These and other advantages of the invention can be understood from the following detailed description. The invention is explained in greater detail on the basis of the embodiments shown in the drawings, in which:
FIG. 1 is a block diagram of a moving-image coder for the digital transmission and reception of digital moving-image signals;
FIG. 2 is a block diagram of the transmitter part of the moving-image coder;
FIG. 3 is a block diagram of the receiver part of the moving-image coder;
FIG. 4 is a block diagram of a stuffing processor used in the transmitter of the moving-image coder; and
FIG. 5 is a block diagram of a stuffing processor for use in the receiver of the moving-image coder.
With reference to FIG. 1 an instrument for the digital transmission of moving-image signals in the form of a composite color video signal is shown. A composite color video signal 100 is supplied to the transmitter part 10 of a moving-image coder 10. In transmitter 10 the analog composite video signal is converted into a digital signal by equal-time-spaced and coherent, line-synchronous sampling (scanning) and by subsequent analog to digital conversion at a gross bit rate of 135 MBits/second. With the addition of stuffing characters, the digital signal is inserted into a channel of slightly higher bit-rate capacity and which is part of a time division multiplex digital link suitable for the transmission of the digital signal. In this form, the digitized composite video signal passes through the digital transmission section, consisting of a transmitter, a transmission link A, and receiver, to the receiving part 30 of the moving-image coder. In part 30 the stuffing characters are removed and the original equal-time-spaced digital character string is reproduced by a phase control. The original composite color video signal 100 is then reconstructed from the digital character string by subsequent digital-to-analog conversion.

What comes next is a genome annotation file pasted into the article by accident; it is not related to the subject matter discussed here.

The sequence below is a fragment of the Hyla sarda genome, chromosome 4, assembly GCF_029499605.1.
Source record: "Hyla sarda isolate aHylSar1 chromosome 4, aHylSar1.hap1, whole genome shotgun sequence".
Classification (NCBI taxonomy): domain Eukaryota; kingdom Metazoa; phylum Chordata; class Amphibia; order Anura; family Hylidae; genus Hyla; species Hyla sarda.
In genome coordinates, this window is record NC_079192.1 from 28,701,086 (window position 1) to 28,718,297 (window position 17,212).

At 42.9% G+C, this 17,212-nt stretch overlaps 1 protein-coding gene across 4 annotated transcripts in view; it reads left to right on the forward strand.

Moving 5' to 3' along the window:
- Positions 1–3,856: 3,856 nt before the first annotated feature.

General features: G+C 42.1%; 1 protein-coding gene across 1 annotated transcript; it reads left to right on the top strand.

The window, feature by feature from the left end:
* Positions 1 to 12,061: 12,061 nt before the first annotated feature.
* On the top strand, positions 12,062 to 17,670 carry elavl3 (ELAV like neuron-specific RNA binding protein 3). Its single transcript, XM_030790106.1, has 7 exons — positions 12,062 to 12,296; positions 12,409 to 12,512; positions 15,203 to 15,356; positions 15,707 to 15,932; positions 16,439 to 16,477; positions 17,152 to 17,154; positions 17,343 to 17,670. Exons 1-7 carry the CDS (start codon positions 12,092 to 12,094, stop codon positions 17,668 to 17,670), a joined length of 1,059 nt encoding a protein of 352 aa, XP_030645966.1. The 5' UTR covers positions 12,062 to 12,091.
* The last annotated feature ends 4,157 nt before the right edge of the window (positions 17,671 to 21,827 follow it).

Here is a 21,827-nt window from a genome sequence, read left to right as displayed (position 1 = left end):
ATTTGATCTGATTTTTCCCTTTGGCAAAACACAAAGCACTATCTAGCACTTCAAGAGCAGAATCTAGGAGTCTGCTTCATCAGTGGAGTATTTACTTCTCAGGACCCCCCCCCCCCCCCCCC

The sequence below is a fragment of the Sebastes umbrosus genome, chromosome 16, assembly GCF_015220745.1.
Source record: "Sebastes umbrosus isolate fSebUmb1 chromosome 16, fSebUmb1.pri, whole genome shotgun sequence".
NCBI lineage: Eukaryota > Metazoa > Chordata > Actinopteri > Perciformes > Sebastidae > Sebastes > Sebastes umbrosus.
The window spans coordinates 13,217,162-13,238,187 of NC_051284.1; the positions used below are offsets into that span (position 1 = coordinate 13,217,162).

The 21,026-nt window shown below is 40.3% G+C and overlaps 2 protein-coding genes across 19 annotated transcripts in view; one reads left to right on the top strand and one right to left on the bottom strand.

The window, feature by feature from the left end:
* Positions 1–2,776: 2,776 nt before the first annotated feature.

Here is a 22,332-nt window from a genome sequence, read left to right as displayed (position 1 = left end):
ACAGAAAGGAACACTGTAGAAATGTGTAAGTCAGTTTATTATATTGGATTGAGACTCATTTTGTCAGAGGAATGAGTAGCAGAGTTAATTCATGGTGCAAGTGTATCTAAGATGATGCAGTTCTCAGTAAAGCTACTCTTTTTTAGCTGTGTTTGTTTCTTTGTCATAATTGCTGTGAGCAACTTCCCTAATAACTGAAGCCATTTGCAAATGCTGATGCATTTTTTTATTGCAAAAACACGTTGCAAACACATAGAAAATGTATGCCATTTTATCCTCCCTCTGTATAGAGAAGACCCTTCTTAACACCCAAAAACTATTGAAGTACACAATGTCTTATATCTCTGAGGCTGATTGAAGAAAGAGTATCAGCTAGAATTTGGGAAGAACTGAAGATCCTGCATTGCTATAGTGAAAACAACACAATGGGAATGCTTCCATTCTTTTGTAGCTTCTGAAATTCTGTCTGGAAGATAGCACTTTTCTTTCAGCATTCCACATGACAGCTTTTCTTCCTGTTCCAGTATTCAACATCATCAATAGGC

FIG. 2 shows a block diagram of the transmitting part 10 of a moving-image encoder/decoder wherein the stuffing characters are self-identified by means of an additional bit. The composite color video signal on line 100 is coupled to a line clock decoder 11 which derives the 15,625 MHz line clock of the image signal from the composite color video signal and applies it to input A of a phase detector 12. The clock pulses from a voltage-controlled 13.5 MHz oscillator 16 after it has been divided by a factor of 864 in divider 14, are applied to a second input B of phase detector 12. Through the action of the phase control loop formed by phase detector 12, PLL filter 13, oscillator 16, and divider 14, the 13.5 MHz clock pulse from oscillator 16 is synchronous with the line clock of the composite color video signal on line 100. The composite color video signal is sampled or scanned with the 13.5 MHz clock pulse and is converted to an equal-time-spaced PCM character string by means of a small n-stage analog-to-digital converter 15 (n=9). The sampling clock on line B is synchronous with the line clock and thus shows the desired orthogonality with the image signal. The characters consisting of n=9 bits are entered in parallel form into an elastic buffer 17 with the 13.5-MHz clock pulse on line B.
The read-out of characters from the elastic storage 17 and their transfer to channel multiplexer 21 are carried out with the use of a 13.5168 MHz image channel clock pulse generated on line M in the clock pulse generator 23. This, in turn, is synchronous with a transmission clock pulse of a 139.264-MHz time division multiplex line I through which the digital image is to be transmitted. The frequency of the image channel clock pulse on line M is slightly higher than the frequency of the character string temporarily stored in the elastic storage 17. The read-out from storage 17, therefore, takes place somewhat more rapidly than the arrival of pulses to its input.